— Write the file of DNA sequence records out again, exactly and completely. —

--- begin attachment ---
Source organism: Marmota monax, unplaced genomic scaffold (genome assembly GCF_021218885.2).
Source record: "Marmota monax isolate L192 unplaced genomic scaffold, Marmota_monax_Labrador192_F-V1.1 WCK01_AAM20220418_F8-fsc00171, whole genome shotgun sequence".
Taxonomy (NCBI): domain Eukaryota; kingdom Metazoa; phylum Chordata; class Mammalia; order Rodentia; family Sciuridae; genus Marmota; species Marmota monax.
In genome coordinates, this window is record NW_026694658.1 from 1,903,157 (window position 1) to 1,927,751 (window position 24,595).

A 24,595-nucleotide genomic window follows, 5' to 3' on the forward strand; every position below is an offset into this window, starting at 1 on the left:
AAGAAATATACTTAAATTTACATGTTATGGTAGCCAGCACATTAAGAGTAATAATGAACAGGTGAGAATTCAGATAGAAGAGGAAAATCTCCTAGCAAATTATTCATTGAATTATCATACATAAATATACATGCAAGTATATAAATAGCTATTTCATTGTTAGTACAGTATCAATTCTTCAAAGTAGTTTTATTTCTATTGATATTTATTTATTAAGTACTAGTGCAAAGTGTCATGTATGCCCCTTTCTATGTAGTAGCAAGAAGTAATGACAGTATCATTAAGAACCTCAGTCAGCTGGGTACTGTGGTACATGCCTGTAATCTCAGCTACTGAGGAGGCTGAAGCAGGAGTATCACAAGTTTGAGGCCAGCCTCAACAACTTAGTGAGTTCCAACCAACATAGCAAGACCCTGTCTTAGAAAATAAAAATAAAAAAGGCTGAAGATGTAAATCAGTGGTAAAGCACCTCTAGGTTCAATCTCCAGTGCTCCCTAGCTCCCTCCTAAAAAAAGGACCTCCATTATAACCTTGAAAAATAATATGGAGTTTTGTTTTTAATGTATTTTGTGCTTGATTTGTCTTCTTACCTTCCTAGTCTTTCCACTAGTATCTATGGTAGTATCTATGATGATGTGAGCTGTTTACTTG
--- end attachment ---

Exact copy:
Source organism: Marmota monax, unplaced genomic scaffold (genome assembly GCF_021218885.2).
Source record: "Marmota monax isolate L192 unplaced genomic scaffold, Marmota_monax_Labrador192_F-V1.1 WCK01_AAM20220418_F8-fsc00171, whole genome shotgun sequence".
Taxonomy (NCBI): domain Eukaryota; kingdom Metazoa; phylum Chordata; class Mammalia; order Rodentia; family Sciuridae; genus Marmota; species Marmota monax.
In genome coordinates, this window is record NW_026694658.1 from 1,903,157 (window position 1) to 1,927,751 (window position 24,595).

A 24,595-nucleotide genomic window follows, 5' to 3' on the forward strand; every position below is an offset into this window, starting at 1 on the left:
AAGAAATATACTTAAATTTACATGTTATGGTAGCCAGCACATTAAGAGTAATAATGAACAGGTGAGAATTCAGATAGAAGAGGAAAATCTCCTAGCAAATTATTCATTGAATTATCATACATAAATATACATGCAAGTATATAAATAGCTATTTCATTGTTAGTACAGTATCAATTCTTCAAAGTAGTTTTATTTCTATTGATATTTATTTATTAAGTACTAGTGCAAAGTGTCATGTATGCCCCTTTCTATGTAGTAGCAAGAAGTAATGACAGTATCATTAAGAACCTCAGTCAGCTGGGTACTGTGGTACATGCCTGTAATCTCAGCTACTGAGGAGGCTGAAGCAGGAGTATCACAAGTTTGAGGCCAGCCTCAACAACTTAGTGAGTTCCAACCAACATAGCAAGACCCTGTCTTAGAAAATAAAAATAAAAAAGGCTGAAGATGTAAATCAGTGGTAAAGCACCTCTAGGTTCAATCTCCAGTGCTCCCTAGCTCCCTCCTAAAAAAAGGACCTCCATTATAACCTTGAAAAATAATATGGAGTTTTGTTTTTAATGTATTTTGTGCTTGATTTGTCTTCTTACCTTCCTAGTCTTTCCACTAGTATCTATGGTAGTATCTATGATGATGTGAGCTGTTTACTTG